SPIEGEL: All the Taliban has to do is wait, particularly now that US President Obama has announced plans to begin withdrawing troops in July 2011. Wasn’t it a mistake to offer the enemy a timetable by announcing such withdrawal plans?
    Rasmussen: No, no, President Obama did not present an “exit strategy.” He held out the prospect of a gradual transfer of power to the Afghans. Withdrawal, however, is only possible once the necessary conditions have been met. We will not be in Afghanistan forever. We will stay as long as it takes to finish our job.
    The mission will be fulfilled when the Afghans are capable of governing their country and guaranteeing security”
    So the Nato mission is now about saving Pakistan.
    “we cannot view our challenges in Afghanistan separately from the problems in Pakistan. . . the Taliban . . .have an ambition to take over Pakistan, a nuclear power. . . Withdrawal, however, is ONLY(EMP ADDED) possible once the necessary conditions have been met.”,1518,668055,00.html NATO Head Anders Fogh Rasmussen
    I assume that once all the new forces are in place, all hell will break out on the border to draw them there.

  7. Patrick Lang says:

    No. I think not, Obama had ordered our forces to leave Iraq and that is all there is.

  8. Patrick Lang says:

    I haven’t watched a Jane Fonda movie since I saw that picture of her sitting on an NVA AAA gun. pl

  9. Pirouz says:

    I can add that the Iran/Iraq border was thoroughly negotiated before signing the Algiers Agreement. However, Saddam purposely stalled on Iraq’s responsibilities toward physical demarcation efforts, and then opportunistically tore up the treaty and invaded Iran in 1980.
    Thus the border complications remain a legacy of Saddam Hussein.
    I wouldn’t shortchange the US role in this minor disagreement. US diplomatic and military figures have played their part in egging this thing on (in synch with Petraeus’ recent comments contending the UAE air force could whoop the IRIAF), as has the Western media.
    Regarding the overall purpose and relevance of OIF, this is nothing compared to the political coalescence of Iran/Iraq which is likely to increase with the decreased USM footprint in the years to come.

  10. Jim Jordan says:

    … and to top it off the US will not be getting a share of the oil that is inside Iraq’s borders either
    Six years on the road to nowhere

  11. PirateLaddie says:

    How many? Well, isn’t the question more properly “How many Americans?” The Bush regime lost its bet in Iraq (quick & cheap oil from our new buddies), and while Obama seems to be getting out before the military is totally ground into the dust, he’s doubling down in Affie — a place with even less charm. We need to come up with something along the lines of “the healthy bones of a Pomeranian grenadier” if we’re to put our imperial tendencies on a short leash.

  12. N. M. Salamon says:

    Seemeingly Iran and Iraq agreed for a arbitration commission to looke into resolving this particular border issue [as per Press TV today]. This being ME land do not expectg quick resolution.

  13. Would availability generally of GPS show that this is simply an orchastrated feint by IRAN to ensure the world knows the BASRA southeast of Iraq is now part of Iran? Good work US in allowing de facto Iranian expansion post Saddam! We (US) certainly are skilled at GEO Politics. Perhaps just revenge for not shooting down Saddam’s heliocopters in the post Desert Storm period. Thanks for the memories Bushies.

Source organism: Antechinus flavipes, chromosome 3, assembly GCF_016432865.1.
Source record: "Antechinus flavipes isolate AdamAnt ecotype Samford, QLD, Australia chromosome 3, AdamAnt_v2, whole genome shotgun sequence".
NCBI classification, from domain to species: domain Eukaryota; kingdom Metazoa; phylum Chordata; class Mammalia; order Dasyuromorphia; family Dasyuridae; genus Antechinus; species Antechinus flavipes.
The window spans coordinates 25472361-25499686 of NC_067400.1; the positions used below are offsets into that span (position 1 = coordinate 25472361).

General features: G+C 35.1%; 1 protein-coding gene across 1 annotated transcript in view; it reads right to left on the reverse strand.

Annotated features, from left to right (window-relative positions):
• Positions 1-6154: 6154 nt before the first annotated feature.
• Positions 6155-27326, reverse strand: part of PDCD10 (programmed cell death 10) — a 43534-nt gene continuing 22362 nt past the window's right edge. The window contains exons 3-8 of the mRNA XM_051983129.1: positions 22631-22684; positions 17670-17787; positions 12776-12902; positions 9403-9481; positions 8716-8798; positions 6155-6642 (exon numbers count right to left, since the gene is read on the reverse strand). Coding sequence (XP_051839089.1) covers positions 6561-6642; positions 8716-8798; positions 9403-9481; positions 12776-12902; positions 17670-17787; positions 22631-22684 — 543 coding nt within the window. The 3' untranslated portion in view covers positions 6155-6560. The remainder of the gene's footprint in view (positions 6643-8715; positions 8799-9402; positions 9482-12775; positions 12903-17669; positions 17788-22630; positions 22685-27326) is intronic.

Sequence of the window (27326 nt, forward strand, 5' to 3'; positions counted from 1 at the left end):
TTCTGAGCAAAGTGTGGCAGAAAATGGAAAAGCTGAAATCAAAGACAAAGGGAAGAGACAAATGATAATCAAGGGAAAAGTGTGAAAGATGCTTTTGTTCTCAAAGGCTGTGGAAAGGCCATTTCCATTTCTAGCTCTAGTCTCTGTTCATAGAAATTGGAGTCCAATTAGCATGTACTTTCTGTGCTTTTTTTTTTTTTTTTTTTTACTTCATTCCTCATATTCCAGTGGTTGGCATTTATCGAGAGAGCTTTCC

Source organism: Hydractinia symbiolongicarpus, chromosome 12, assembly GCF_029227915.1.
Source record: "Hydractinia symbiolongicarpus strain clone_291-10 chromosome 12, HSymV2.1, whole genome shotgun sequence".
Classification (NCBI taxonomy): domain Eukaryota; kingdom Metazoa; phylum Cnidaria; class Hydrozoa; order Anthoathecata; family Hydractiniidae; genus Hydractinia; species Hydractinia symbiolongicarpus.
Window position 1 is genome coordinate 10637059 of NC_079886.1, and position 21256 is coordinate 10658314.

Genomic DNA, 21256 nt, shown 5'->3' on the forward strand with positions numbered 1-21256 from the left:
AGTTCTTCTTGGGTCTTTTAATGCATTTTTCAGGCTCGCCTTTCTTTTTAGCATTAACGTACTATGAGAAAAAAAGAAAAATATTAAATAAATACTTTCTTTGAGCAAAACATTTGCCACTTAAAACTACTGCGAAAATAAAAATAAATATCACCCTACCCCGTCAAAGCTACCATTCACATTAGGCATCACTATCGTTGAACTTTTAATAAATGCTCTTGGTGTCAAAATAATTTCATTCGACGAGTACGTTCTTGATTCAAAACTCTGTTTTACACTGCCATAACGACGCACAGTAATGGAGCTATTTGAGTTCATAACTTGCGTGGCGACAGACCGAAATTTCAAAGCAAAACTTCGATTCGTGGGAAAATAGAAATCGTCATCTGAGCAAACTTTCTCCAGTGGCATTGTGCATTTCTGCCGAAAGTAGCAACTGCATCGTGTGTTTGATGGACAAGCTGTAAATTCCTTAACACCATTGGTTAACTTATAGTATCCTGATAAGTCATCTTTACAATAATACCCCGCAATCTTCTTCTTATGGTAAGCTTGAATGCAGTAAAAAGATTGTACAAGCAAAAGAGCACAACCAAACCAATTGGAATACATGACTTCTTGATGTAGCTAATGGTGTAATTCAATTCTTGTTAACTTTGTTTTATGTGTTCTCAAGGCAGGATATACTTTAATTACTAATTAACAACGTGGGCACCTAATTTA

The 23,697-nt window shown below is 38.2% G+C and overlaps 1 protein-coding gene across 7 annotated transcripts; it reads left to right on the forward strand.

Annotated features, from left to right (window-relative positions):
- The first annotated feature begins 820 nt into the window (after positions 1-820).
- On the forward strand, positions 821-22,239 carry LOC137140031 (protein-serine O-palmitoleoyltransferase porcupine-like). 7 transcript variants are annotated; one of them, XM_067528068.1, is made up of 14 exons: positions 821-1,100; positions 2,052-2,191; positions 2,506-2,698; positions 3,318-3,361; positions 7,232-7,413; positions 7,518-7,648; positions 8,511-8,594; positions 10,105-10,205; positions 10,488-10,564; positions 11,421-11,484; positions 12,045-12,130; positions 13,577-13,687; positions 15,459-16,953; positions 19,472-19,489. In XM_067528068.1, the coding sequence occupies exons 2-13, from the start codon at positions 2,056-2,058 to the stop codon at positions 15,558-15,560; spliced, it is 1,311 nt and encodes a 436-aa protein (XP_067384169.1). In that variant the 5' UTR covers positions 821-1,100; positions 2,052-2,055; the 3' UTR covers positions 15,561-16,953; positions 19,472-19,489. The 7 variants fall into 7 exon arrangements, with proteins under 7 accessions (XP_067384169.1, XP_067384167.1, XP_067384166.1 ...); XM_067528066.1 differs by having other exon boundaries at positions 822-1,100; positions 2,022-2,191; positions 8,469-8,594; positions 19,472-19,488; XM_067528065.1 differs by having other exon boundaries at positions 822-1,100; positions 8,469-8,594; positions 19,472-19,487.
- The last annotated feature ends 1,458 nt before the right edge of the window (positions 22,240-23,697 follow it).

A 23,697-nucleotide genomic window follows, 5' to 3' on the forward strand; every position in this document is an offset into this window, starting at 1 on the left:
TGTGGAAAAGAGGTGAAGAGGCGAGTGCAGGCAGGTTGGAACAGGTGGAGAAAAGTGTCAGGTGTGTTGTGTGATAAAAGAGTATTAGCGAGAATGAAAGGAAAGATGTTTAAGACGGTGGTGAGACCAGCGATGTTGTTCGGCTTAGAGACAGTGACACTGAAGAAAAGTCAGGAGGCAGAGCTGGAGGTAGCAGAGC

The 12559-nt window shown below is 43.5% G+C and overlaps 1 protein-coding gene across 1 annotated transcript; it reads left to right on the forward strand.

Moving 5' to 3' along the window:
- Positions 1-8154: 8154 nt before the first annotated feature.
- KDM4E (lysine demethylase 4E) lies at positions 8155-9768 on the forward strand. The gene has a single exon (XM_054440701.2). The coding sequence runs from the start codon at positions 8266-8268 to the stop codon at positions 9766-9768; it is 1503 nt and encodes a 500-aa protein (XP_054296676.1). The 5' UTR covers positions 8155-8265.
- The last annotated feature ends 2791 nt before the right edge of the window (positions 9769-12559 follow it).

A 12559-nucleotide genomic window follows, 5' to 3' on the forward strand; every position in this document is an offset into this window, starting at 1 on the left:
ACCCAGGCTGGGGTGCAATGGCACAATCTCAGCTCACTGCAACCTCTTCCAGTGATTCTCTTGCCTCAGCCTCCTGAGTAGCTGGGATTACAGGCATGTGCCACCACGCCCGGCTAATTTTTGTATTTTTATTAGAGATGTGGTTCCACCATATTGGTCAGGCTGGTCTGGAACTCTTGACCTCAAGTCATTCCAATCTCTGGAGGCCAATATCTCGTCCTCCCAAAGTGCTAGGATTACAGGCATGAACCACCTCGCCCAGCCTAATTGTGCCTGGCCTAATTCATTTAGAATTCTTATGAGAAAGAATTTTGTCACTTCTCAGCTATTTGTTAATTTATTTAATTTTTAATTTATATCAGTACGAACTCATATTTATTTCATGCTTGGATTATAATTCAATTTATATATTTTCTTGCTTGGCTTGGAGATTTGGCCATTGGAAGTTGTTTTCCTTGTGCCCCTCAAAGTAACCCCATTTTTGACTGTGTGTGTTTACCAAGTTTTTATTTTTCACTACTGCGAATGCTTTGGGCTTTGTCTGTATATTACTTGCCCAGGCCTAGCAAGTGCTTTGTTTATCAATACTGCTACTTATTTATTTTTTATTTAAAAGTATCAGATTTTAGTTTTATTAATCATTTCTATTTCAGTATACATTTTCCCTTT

14. I think there were no border issues between these countries. So how these issues are raised. That needs to be checked. The borders are well allocated and whoever crossed it need to respect it.

  15. curious says:

    That was the lamest attempt to manipulate oil price. (expiration of january contract) The price has been going crazy in the past 4 weeks.
    Let’s just say, plenty of people trying to gamble with dollar, oil, gold to pad 2009 book. The ride was good in the last 3 months
    “The market is looking to the dollar and the stock market for direction,” said Carl Larry, president of Oil Outlooks & Opinions LLC in Houston. “Oil is moving on what’s happening in the financial markets, not because of anything to do with the fundamentals.”

  16. Arun says:

    Two anonymous US officials told ABC News that Obama had ordered a couple of cruise missiles launched against targets in Yemen. Other anonymous officials refuse to confirm or deny it to the Washington Post.
    How do we find out if it really happened?

  17. Harper says:

    Whatever the outcome in Iraq, we are out of there, and the future will be determined by Iraqis and their neighbors. Flash ahead to summer 2011 when the same, presumably, will be true of Afghanistan. When President Obama announced the date when the exit will begin, the situation suddenly changed, dramatically, for the worse in Pakistan. Those few words at West Point convinced many in the Pakistan Army that we are not there for the long haul, and there was, therefore, no reason to bend to continuing US pressure to go for the kill against the entire Jihadi apparatus inside Pakistan (Taliban, a few Al Qaeda, a large number of Lashkar, Hisbut, Jundala, etc.). Words carry unforseen consequences. I still wonder whether we shouldn’t instead be focusing on a diplomatic/political/economic breakthrough between India and Pakistan, along with Afghanistan. Both China and Russia could help. This creates a larger framwork for solving the UNDERLYING causes of the Afpak predicament. The note on Iran/Iraq provoked this thought process, even on Christmas morning. Oh well…